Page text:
The rapid growth of social media is a major concern for the traditional press in Ireland and worldwide, the Chairman of the Press Council of Ireland, Seán Donlon commented last week at the launch of the 2016 Annual Report of the Press Council of Ireland and Office of the Press Ombudsman.
There were 261 complaints to the Press Ombudsman in 2016, down from 278 in the previous year. The complaints related to articles published in national and local newspapers, magazines and online-only news publications. The Press Ombudsman made 23 decisions, down from 34 in 2015 and nine complaints were upheld in 2016. Four of the nine publications that had complaints upheld against them in 2016 year were online.
The Chairman also expressed his concern that the machinery of the Ombudsman and the Council was being ignored in favour of the prospect of financial reward through the courts.
He did however welcome the ongoing review of the 2009 Defamation Act which, he said, should result in the reduction of court awards and an increased use of the system offered by the Ombudsman and Council.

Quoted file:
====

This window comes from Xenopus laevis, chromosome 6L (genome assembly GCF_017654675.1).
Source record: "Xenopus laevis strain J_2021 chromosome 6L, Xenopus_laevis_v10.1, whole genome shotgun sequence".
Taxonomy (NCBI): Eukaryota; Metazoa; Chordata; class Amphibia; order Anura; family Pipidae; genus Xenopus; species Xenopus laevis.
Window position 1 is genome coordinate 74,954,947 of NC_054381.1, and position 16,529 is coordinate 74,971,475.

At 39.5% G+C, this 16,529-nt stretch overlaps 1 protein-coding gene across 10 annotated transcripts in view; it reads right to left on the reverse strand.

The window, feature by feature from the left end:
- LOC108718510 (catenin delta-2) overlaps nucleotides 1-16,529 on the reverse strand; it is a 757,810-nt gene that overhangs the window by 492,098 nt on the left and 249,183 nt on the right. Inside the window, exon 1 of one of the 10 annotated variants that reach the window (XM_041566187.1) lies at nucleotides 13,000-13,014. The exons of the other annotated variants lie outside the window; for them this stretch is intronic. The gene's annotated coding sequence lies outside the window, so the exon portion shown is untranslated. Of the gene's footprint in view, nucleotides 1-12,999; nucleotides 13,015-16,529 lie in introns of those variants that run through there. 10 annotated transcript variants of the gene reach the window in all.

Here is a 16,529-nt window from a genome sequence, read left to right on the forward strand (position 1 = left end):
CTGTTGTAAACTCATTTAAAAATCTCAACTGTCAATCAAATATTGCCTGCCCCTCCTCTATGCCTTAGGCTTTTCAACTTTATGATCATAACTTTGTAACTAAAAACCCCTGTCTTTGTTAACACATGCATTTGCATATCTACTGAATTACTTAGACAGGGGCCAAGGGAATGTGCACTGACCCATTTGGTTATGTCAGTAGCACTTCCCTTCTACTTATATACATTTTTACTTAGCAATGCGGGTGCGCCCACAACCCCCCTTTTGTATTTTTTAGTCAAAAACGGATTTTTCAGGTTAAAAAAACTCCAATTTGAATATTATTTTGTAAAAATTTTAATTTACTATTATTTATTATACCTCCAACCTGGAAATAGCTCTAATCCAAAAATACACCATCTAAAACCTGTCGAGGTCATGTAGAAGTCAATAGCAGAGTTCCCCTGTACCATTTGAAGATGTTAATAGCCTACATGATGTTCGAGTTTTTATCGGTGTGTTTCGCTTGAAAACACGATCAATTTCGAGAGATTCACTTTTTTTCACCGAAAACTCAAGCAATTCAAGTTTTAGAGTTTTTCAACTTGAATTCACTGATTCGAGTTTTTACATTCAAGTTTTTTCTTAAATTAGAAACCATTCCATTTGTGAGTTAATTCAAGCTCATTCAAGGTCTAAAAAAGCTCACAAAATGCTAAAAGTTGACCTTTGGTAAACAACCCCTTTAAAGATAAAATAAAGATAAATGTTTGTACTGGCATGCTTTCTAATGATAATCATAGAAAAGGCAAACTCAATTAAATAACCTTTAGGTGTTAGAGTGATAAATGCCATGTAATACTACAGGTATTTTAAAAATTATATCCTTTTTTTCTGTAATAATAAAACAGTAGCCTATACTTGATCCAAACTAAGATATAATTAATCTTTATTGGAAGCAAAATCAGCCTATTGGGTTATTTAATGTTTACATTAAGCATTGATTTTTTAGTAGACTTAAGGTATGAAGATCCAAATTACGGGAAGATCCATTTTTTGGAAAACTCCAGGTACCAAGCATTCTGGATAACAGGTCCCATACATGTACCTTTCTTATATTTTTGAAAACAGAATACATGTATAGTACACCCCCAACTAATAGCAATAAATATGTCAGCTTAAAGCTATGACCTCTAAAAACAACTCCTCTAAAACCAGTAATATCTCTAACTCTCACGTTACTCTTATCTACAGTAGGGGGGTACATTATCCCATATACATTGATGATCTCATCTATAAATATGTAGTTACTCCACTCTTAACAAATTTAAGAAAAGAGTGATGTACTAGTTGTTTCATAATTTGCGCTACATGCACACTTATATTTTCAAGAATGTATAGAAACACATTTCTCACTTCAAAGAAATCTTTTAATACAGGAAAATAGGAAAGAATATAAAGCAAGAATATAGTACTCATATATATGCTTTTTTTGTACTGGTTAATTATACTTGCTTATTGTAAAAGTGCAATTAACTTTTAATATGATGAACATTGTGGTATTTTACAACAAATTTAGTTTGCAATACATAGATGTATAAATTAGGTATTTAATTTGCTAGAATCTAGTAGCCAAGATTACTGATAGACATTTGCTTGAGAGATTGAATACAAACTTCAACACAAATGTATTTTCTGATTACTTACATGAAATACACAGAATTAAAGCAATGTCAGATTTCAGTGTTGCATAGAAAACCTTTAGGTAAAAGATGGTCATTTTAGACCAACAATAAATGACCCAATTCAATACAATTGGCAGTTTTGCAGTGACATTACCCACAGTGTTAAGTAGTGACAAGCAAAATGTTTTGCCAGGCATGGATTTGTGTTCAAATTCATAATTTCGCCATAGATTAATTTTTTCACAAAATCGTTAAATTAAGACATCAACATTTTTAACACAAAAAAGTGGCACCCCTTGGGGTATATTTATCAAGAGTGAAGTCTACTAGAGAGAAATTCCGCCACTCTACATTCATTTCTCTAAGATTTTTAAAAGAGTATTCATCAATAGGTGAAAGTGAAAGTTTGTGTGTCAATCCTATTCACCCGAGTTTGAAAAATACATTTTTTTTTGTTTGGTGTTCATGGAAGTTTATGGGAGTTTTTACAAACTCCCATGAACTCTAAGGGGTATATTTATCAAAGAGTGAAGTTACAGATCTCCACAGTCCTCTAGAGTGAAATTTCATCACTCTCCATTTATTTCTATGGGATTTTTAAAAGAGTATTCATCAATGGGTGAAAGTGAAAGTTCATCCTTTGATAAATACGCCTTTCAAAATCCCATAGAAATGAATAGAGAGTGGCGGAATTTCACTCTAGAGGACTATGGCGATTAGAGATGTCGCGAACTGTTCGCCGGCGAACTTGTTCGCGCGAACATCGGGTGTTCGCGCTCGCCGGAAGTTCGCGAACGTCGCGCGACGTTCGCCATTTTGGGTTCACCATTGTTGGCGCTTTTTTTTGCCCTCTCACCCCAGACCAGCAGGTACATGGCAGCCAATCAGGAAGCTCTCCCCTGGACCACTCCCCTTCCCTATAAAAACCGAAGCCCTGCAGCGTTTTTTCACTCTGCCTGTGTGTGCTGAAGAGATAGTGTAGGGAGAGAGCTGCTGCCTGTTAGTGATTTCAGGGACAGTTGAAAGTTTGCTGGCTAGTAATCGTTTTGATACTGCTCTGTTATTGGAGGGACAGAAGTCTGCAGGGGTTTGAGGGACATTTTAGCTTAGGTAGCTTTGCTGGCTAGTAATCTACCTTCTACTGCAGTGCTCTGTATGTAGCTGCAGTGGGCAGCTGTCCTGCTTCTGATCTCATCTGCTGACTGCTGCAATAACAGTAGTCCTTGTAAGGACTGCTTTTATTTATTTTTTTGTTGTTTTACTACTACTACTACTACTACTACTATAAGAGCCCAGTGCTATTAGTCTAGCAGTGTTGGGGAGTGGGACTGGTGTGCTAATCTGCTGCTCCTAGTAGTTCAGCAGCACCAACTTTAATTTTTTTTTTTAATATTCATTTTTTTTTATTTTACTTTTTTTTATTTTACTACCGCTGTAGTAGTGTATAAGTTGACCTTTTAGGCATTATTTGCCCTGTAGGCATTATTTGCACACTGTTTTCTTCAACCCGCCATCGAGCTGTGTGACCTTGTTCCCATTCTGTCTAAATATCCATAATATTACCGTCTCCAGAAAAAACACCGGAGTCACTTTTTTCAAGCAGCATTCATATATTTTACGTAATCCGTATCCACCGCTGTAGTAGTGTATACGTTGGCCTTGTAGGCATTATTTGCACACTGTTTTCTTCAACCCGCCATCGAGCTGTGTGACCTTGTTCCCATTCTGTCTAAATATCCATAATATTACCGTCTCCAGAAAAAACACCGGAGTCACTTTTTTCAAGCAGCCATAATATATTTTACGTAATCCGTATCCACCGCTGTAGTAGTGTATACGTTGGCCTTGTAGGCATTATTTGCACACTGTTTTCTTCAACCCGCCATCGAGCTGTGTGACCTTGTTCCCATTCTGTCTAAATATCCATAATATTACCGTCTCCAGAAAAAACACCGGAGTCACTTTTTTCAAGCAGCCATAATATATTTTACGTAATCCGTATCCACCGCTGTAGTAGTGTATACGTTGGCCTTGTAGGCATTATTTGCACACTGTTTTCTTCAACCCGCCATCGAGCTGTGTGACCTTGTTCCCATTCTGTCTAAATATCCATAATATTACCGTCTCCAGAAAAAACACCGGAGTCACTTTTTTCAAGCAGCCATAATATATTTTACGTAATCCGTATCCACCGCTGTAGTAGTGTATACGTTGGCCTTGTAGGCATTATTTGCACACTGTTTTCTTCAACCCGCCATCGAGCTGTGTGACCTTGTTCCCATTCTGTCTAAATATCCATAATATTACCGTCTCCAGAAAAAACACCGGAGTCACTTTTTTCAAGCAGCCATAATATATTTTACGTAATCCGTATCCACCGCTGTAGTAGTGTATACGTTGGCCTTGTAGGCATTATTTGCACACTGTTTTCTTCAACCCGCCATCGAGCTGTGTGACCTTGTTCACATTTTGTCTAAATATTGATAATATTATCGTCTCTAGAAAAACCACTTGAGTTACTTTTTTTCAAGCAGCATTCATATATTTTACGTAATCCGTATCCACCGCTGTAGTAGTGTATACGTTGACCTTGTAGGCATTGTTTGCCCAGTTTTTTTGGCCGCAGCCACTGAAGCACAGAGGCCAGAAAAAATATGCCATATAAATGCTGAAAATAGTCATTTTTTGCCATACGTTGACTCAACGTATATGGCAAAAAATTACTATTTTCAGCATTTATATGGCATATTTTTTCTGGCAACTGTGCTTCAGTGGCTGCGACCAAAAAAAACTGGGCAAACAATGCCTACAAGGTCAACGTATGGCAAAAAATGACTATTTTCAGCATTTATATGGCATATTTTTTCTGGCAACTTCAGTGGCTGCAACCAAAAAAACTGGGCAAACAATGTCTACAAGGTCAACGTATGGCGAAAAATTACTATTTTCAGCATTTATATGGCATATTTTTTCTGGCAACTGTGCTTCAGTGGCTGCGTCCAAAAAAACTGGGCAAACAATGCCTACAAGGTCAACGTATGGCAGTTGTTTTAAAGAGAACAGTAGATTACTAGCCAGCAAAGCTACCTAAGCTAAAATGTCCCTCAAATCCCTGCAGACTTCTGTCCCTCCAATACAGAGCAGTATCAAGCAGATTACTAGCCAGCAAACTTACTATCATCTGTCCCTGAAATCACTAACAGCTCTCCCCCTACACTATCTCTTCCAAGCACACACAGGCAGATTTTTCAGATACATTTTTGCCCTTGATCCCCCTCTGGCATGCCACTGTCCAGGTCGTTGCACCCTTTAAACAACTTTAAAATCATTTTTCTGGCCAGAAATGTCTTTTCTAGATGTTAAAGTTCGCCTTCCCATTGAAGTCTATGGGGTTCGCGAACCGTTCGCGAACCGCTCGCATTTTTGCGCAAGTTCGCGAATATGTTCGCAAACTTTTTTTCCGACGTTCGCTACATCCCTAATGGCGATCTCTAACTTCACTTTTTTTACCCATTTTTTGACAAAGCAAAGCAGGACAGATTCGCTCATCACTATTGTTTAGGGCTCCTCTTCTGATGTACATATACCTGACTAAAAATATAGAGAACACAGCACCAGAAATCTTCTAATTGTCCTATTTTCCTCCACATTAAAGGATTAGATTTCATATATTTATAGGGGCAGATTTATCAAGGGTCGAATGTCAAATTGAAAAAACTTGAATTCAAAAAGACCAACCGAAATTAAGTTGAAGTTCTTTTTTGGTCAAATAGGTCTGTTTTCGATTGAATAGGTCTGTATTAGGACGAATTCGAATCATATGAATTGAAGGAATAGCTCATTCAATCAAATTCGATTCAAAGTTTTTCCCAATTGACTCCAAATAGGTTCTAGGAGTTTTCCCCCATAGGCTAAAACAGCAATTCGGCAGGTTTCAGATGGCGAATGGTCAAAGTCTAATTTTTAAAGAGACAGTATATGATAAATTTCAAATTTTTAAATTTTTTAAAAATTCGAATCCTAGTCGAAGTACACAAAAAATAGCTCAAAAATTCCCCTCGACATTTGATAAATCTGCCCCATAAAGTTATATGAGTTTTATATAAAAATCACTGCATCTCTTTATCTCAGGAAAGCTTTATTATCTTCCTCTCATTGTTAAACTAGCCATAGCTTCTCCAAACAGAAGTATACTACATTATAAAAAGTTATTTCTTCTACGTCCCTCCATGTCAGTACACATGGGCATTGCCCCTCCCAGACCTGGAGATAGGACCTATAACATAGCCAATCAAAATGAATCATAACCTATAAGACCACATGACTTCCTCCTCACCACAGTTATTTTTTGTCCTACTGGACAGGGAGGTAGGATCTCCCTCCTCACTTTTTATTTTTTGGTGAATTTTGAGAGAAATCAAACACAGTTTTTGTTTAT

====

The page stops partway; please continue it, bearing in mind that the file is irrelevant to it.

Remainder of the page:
In relation to Social Media it was noted that unlike broadcasters and the press, content published there is not subject to regulation or oversight. Indeed, he noted the recent posting of a video of a young woman clearly in distress who later took her life and inaccurate reporting of suicides in Cork as examples of the inaccurate and inappropriate content.
Denis Naughten TD, the Minister for Communications, Climate Action and the Environment, said that the Government is considering how best to ensure the maintenance of standards on social media and noted that the Press Council provides a suitable model.
The Press Ombudsman, Peter Feeney further noted that increasingly it is online journalism that is the subject matter of complaints. He remarked on a trend in 2016 with an increased willingness of editors to address complainants’ concerns at as early a stage as possible with on many occasions editors agreeing to publish clarifications or remove articles from online publications.
The shift to social media as the primary source of information is both a threat and an opportunity for traditional media, he said. A threat in relation to the deflection of advertising revenue away from print and the undermining of the business model of print and broadcast journalism and by extension how quality journalism is funded.
“But there are also opportunities as more and more people are beginning to realise that social media is frequently inaccurate, irresponsible and influenced by unseen political and commercial considerations. If the public requires access to accurate information and informed analysis then there may well be a return to print and broadcasting where there are far more checks and balances, where traditional values of good journalism, accuracy, impartiality, depth and context are more likely to be found,” Mr Feeney said.